Croc attacks chain saw, survives

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SYDNEY, Australia (AP) – A 14.5-foot crocodile mauled the chain saw that a worker was using to clear debris left by a tropical storm that lashed northern Australia.

The croc and worker were uninjured, but the saw’s woodcutting days are over.

On Friday, Freddy Buckland was cutting up a tree that fell against a crocodile enclosure at the Corroboree Park Tavern, 50 miles east of the northern port city of Darwin, when the crocodile, called Brutus, apparently took exception to the chain saw’s noise and attacked.

“As he was trimming up the tree on the outside the croc jumped out of the water and sped along the tree about 18, 20 feet and actually grabbed the chain saw out of his hands,” said Peter Shappert, the tavern’s owner.

“It must have been the noise … I don’t think he was actually trying to grab Freddy, but I’m not sure. He had a fair go at him … I think he just grabbed the first thing he could and it happened to be the chain saw,” Shappert added.

Neither Buckland nor Brutus were injured.

The saltwater crocodile appeared to like the snack.

“He chewed on the chain saw for about an hour-and-a-half, then we finally got it out,” Shappert said, adding that the saw was destroyed.



DYERSBURG, Tenn. (AP) – A trailer containing $100,000 worth of Red Bull energy drinks seemingly grew wings.

A truck driver reported last weekend that his 53-foot trailer containing 2,880 cases of the energy drink was stolen.

Geoffrey Winchester said he parked the truck on Old Highway 51. According to the Dyer County Sheriff’s Department, another truck must have pulled the trailer away from the truck and hauled off the load Sunday.

The truck’s window had been broken and its satellite tracking system disabled, making the thief’s flight untraceable. In its commercials, Red Bull claims that it “gives you wings!”

A trailer containing $100,000 worth of Kraft sauces also was stolen in Dyersburg on Monday, authorities said. The trailer was recovered by police in Ohio Monday night, but all the sauce was gone.



YONKERS, N.Y. (AP) – A 62-year-old retired schoolteacher is fighting with a cable company over a hefty bill for porn and gangsta rap programming she says she never ordered.

The charges of more than $1,000 appeared on Claudia Lee’s February Cablevision bill, shortly after she bundled her cable TV, computer and phone services.

“They are harassing me and trying to make me pay for something I didn’t do,” said Lee, who lives alone.

She said she has been forced to pay $779 to the company and was told to pay $652 more or face having her services cut off.

“Every time I call, somebody tells me something different. They’re not on the same page,” she said Thursday.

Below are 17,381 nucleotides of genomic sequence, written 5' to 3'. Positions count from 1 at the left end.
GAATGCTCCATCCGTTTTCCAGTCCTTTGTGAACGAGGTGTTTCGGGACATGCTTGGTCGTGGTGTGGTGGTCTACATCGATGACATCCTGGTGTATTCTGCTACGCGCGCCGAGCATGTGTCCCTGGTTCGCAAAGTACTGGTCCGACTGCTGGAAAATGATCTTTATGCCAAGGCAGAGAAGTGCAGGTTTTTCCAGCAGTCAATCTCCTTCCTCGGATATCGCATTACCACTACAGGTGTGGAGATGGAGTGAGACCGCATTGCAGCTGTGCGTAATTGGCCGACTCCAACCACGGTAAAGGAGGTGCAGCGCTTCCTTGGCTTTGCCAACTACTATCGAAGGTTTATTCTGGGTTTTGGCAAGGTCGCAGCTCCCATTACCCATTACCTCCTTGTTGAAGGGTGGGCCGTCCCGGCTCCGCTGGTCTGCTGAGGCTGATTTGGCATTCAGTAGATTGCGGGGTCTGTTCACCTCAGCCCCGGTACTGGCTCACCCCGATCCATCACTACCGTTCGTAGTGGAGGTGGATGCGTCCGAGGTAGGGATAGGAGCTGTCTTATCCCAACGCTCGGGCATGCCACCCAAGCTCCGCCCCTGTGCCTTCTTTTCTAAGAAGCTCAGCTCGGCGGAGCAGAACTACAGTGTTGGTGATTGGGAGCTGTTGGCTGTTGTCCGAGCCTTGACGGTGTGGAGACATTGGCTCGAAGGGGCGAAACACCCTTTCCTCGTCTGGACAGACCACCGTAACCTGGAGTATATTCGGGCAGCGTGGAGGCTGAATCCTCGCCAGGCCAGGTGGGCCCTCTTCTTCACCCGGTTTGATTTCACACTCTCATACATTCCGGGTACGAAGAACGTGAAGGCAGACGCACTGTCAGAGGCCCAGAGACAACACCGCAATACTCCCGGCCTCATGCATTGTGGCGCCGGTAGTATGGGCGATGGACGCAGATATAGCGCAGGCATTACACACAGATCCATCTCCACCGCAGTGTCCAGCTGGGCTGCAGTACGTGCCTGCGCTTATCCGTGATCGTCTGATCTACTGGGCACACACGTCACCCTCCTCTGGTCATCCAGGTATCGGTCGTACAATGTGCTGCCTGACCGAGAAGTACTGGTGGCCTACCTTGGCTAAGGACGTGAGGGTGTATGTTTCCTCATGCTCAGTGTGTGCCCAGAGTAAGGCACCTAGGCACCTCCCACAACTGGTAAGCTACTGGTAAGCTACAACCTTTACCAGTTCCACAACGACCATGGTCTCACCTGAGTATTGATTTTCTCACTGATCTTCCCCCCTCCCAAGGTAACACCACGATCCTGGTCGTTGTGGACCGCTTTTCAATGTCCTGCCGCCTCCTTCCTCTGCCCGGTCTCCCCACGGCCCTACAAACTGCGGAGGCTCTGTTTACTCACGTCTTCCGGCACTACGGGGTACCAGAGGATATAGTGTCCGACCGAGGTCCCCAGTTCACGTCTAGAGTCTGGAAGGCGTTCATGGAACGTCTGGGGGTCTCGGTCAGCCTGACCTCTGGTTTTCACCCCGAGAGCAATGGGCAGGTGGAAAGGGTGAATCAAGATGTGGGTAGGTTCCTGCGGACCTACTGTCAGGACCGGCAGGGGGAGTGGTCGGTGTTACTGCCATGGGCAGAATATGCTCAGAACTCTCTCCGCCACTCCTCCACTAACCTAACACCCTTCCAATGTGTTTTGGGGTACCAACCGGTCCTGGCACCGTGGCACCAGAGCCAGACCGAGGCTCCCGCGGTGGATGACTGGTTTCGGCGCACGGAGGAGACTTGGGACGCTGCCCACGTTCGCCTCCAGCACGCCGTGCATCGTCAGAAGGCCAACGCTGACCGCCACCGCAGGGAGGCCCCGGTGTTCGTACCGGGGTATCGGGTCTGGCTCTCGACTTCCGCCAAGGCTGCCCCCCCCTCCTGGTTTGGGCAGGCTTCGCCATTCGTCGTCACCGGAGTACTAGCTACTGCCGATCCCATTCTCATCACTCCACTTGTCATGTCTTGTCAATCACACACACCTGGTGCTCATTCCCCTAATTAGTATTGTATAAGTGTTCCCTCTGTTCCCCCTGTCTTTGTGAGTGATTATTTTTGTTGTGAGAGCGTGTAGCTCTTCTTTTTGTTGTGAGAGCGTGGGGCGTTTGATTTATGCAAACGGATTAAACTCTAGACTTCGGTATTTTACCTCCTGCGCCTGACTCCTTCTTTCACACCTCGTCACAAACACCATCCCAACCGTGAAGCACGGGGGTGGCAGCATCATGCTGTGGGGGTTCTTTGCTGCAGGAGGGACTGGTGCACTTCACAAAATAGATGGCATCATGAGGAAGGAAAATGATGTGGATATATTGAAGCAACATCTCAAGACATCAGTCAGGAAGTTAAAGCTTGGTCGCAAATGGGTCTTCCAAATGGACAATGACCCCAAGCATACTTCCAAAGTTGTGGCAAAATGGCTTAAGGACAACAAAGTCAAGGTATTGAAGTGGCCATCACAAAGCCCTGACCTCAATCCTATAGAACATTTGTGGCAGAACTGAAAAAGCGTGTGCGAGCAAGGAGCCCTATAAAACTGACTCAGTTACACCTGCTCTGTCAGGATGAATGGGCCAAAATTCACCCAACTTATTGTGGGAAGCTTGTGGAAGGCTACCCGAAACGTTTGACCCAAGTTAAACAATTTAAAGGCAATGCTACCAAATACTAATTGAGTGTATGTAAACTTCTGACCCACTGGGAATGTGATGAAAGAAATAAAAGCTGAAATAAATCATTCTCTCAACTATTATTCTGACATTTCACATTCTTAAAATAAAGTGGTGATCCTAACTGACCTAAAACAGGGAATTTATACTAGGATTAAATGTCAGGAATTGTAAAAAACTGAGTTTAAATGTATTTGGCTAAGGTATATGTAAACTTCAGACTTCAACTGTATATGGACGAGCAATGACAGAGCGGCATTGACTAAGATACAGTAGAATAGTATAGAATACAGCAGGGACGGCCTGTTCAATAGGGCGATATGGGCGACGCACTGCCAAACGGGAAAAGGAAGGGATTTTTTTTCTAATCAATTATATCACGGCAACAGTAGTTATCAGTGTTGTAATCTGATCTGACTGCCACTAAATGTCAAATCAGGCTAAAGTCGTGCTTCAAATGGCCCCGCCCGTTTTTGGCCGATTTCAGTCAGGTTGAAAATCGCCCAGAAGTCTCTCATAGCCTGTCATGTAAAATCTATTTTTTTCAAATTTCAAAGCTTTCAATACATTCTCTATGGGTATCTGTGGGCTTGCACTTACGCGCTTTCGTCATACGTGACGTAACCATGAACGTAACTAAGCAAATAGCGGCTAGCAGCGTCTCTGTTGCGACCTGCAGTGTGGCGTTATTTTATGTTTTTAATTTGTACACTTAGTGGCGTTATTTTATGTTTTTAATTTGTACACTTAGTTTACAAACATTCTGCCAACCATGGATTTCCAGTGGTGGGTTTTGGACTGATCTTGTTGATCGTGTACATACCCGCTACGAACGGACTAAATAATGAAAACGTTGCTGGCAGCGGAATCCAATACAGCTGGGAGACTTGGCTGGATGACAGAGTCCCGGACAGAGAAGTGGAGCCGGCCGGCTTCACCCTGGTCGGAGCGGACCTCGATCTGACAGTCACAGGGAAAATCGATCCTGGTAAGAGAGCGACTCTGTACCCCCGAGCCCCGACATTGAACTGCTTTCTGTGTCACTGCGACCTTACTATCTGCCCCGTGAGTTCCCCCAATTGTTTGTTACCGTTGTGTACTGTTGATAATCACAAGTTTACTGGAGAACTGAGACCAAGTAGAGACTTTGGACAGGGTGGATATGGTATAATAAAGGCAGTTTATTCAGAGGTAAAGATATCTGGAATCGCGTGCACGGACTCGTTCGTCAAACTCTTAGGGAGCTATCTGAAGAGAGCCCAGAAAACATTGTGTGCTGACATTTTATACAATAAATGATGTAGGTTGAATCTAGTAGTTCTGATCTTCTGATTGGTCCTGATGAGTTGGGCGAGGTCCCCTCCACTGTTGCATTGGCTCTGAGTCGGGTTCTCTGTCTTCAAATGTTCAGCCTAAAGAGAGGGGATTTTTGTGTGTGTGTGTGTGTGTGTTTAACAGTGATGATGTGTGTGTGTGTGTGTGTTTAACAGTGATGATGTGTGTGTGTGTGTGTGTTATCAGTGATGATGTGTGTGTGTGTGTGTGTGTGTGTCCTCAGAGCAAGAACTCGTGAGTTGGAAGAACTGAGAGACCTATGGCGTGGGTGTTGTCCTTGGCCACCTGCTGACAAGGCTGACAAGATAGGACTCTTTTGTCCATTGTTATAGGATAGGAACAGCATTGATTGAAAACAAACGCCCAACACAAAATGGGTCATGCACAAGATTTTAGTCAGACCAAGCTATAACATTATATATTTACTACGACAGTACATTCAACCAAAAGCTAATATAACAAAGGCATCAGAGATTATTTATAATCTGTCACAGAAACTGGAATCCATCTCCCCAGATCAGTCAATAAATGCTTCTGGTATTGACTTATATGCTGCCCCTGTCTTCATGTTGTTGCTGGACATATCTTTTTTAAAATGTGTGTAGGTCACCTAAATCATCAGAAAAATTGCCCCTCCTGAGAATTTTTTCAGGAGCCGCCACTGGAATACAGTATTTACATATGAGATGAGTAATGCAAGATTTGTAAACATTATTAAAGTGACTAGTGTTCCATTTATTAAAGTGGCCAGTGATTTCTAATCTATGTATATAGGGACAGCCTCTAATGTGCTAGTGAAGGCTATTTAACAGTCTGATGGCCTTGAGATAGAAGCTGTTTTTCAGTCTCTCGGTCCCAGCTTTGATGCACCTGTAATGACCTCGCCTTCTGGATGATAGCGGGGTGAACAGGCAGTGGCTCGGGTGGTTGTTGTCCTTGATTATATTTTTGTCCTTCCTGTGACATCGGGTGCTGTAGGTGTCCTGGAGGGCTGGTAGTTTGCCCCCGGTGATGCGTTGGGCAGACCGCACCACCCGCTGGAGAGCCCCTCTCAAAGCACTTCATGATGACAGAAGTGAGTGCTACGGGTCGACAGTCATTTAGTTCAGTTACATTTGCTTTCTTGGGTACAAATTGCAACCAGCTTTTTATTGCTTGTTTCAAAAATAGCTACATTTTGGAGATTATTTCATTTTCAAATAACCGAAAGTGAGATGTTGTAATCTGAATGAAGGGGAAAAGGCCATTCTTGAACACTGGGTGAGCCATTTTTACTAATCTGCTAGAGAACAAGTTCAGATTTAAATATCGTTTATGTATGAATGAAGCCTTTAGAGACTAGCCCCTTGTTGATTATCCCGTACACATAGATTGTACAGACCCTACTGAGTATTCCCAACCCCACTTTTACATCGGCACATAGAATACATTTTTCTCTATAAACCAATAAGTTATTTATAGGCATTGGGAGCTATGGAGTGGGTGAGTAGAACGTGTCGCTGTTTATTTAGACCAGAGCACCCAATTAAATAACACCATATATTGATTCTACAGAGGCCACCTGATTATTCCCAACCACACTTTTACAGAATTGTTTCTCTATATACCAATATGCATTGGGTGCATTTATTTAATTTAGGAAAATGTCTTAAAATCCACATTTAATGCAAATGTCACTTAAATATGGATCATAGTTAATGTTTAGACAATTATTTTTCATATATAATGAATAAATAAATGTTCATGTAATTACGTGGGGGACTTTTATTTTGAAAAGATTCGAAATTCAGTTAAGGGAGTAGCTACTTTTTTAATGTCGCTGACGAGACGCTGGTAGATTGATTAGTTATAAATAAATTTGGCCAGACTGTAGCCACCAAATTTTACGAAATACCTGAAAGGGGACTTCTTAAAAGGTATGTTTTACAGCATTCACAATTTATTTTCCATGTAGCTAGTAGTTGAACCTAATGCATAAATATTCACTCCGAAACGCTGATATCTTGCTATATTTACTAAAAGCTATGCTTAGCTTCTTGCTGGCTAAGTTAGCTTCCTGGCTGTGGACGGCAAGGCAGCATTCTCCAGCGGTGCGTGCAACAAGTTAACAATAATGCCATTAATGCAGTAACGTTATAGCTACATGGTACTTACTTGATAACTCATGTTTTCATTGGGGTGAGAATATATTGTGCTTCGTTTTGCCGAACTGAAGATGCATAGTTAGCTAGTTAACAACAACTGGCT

Cablevision spokesman Bill Powers said Lee may not have ordered the pay-per-view programming, but someone in her home did. Lee claimed someone pirated her connection. Powers said the company did not find theft of service.

On Friday, however, Cablevision issued a statement saying, “We are suspending these charges pending a full investigation and we are going to work with our customer to ensure that this matter is appropriately resolved.”

Lee said the only regular visitor to her house is her 81-year-old mother, “and I don’t think she wants to watch porn.”



ROSTOCK, Germany (AP) – A court ruled that stadium operators can claim damages from streakers at matches, a decision that could affect the World Cup.

The High Regional Court in Rostock ruled Friday in favor of local second-division club Hansa Rostock, which filed compensation claims against three streakers after being fined $24,800 by the German soccer federation, DFB.

The court ruled the club could seek full compensation for the fine against the trio, who had climbed over the fence and onto the field during an October 2003 match.

Judge Hans-Georg Eckert rejected their defense that the club had not provided sufficient security.

“If you are caught stealing, you can’t argue that the shop owner should have better protected his goods,” Eckert said.

During last year’s Confederations Cup, a dress rehearsal for the June 9-July 9 World Cup, streakers ran onto the field in several stadiums, angering organizers.

“The ruling is a signal to the World Cup organizing committee,” organizing committee spokesman Jens Grittner said. “If we are fined by FIFA because of streakers, we’ll take the judicial way.”

Hansa lawyer Gunnar Kempf said he had received backing from the DFB and the German League, which wanted a “deterring verdict” that would have bearing in all sports.

The ruling can be appealed to Germany’s highest appeals court.

AP-ES-04-29-06 0601EDT

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